Telkom and Cell C look like match made in mobile heaven. Jeffrey Hedberg, the CEO of Cell C, could be headed for Telkom where he will be given the task of turning it around and facilitating its merger with Cell C.
Hedberg has previously said that he would favour Cell C being bought by Telkom.
On Friday he said he had not been approached by Telkom, although it is understood that he may have been approached by Telkom shareholders. Government has 39.4% and the Public Investment Corporation, which invests government pension funds, 15.2%.
“M y energies are concentrated on ensuring that the team at Cell C continues to provide affordable and accessible services, while improving the company’s operational and financial performance. I will therefore only make an announcement on whether or not I will renew my contract (which expires in November) later.”
Telkom would not comment and the Department of Communications did not respond to queries.
It is understood that Hedberg does not plan to renew his contract with Cell C when it expires in November. But Hedberg, who is American, does not plan to leave SA.
Brought in to help turn Cell C around, he has done an admirable job.
It is understood that Cell C has increased its subscriber base by 25% to 6.5 million in 2008 and that its operating profit has increased to more than R400-million from R321-million in 2007, and from a loss of R350-million when he took over in 2006.
But while he has made significant operational improvements, Cell C’s big problem remains its crippling debt, which Hedberg inherited.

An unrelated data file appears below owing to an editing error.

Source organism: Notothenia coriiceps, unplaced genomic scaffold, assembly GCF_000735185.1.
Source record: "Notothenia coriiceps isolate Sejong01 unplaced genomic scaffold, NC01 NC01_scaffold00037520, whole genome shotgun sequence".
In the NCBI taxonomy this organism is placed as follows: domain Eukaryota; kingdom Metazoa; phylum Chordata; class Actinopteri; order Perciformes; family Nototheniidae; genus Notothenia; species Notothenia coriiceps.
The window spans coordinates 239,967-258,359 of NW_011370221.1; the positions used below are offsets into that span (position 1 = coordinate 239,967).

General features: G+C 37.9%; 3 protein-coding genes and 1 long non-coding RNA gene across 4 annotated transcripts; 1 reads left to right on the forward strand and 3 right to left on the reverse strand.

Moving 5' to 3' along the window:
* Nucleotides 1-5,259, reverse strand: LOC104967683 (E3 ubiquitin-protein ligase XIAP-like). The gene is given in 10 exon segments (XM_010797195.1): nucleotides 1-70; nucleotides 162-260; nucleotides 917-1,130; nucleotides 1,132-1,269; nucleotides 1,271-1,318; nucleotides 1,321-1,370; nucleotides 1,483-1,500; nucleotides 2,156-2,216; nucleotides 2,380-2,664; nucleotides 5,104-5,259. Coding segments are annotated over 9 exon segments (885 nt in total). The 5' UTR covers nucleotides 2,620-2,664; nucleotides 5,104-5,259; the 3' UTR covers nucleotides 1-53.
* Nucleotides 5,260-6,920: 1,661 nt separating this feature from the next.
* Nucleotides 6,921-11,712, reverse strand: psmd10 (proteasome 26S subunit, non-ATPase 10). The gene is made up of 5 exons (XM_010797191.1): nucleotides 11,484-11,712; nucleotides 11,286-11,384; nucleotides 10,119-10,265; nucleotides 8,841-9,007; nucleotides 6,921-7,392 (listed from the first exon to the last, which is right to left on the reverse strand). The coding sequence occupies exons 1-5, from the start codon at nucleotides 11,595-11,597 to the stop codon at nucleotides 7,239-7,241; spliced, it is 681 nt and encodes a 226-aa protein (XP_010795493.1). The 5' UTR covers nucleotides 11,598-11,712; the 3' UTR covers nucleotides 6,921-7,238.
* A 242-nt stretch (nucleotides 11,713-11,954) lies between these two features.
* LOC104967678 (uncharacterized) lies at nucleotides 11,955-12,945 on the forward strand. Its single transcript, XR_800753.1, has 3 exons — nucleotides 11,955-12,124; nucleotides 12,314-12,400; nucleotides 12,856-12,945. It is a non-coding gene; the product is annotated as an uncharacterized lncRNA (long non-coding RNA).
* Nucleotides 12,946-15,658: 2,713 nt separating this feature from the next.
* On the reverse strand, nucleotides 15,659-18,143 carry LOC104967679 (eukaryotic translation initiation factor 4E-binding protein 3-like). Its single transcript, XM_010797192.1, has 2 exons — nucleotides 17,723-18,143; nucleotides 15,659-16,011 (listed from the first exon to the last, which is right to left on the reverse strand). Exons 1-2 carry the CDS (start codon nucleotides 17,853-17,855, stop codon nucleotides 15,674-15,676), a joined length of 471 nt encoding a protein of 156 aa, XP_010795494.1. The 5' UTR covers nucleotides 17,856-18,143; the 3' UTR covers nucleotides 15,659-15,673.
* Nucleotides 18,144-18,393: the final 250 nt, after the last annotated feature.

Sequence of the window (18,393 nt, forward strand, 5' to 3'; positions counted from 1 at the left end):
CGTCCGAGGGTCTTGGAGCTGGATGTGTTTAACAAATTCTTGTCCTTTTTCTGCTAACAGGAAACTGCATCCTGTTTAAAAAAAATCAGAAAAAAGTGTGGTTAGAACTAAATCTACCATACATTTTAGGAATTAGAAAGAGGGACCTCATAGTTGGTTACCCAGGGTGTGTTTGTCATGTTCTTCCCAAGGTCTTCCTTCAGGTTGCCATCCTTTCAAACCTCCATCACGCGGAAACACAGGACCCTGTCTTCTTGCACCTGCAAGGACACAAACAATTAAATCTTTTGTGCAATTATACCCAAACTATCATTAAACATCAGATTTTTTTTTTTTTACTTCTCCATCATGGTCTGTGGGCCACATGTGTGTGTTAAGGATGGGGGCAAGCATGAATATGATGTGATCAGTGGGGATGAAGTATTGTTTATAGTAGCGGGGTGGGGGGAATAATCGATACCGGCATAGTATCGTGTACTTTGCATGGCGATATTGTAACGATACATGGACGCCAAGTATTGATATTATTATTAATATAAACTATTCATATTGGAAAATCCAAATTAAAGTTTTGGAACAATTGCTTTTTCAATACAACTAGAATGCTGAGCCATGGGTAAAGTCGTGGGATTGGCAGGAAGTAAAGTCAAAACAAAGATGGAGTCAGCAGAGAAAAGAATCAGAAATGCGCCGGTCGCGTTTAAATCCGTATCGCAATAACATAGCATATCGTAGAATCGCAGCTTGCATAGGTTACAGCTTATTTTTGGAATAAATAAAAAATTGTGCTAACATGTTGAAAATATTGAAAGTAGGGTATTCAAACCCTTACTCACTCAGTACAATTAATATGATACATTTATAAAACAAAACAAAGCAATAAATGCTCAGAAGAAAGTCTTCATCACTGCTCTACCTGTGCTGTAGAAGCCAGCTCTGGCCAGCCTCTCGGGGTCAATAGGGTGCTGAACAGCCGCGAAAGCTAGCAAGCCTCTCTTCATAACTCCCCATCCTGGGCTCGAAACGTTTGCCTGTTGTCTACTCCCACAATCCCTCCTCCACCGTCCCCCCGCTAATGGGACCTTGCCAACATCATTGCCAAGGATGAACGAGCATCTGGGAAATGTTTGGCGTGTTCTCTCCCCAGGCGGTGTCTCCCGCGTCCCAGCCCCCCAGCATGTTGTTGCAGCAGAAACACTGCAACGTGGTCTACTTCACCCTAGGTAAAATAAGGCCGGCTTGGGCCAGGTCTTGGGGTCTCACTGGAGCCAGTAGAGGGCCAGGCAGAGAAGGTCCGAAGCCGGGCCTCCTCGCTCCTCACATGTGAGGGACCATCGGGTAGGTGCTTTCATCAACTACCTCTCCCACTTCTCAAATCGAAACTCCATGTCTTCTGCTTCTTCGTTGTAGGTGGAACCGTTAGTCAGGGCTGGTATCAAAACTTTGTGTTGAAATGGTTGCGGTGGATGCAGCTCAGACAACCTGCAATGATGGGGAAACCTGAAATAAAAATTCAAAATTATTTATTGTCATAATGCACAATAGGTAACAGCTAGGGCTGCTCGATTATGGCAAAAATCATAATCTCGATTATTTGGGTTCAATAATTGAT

It is understood that Hedberg has been approached by people at Telkom shareholder level to:
- Effect a turnaround at Telkom, whose future looks a bit sketchy once it sheds its investment in Vodacom; and
- Facilitate the integration of Telkom and Cell C.
Telkom is looking for a cellphone presence following its imminent separation from Vodacom, when Vodafone, Telkom’s equal partner in Vodacom, increases its stake in Vodacom and Telkom unbundles what is left of its stake.
Telkom’s current CEO, Reuben September, although he has been with Telkom for many years, is not considered a troubleshooter, and Hedberg could be more up to the task of developing a path to future growth. Additionally, September has been involved in controversies relating to a tender and the axing of chief operating officer Motlatsi Nzeku.
But one analyst points out that Cell C is not the only option.
He said: “Who is to say that Zain will not show an interest in Telkom and become a partner in Telkom Mobile?”
The Kuwaiti company Zain is a significant player in Africa and the Middle East. It has 63.5 million subscribers in 22 countries, with revenue of 7.4-billion.
Its management has stated that it wants to have 110 million customers by 2011. The company recently launched its One Network, which is a borderless network meaning that Zain clients do not pay cross- border tariffs.
Telkom will be in definite need of a cellphone partner once it loses Vodacom. The partner it opts for would depend on how much it has to spend, and it is expected to have an additional R10-billion following conclusion of the Vodacom transaction.
Hedberg joined Cell C in May 2006, taking over from Talaat Laham. He was previously the chairman and CEO of Deutsche Telekoms’ US subsidiary, responsible for the company and its subsidiaries T-Mobile and T-Systems in the US.
Before that he headed international operations for Swisscom International and was an adviser to the telecom clients of auditing firm Coopers & Lybrand.
When he took over at Cell C, it had 2.7 million customers and while he has managed to achieve an increase in subscribers (of over 100% in 2007 and 25% in 2008), the numbers are still low. MTN has 17.2million subscribers in SA and Vodacom has 26.5million.
Telkom & Cell C merger? – give your views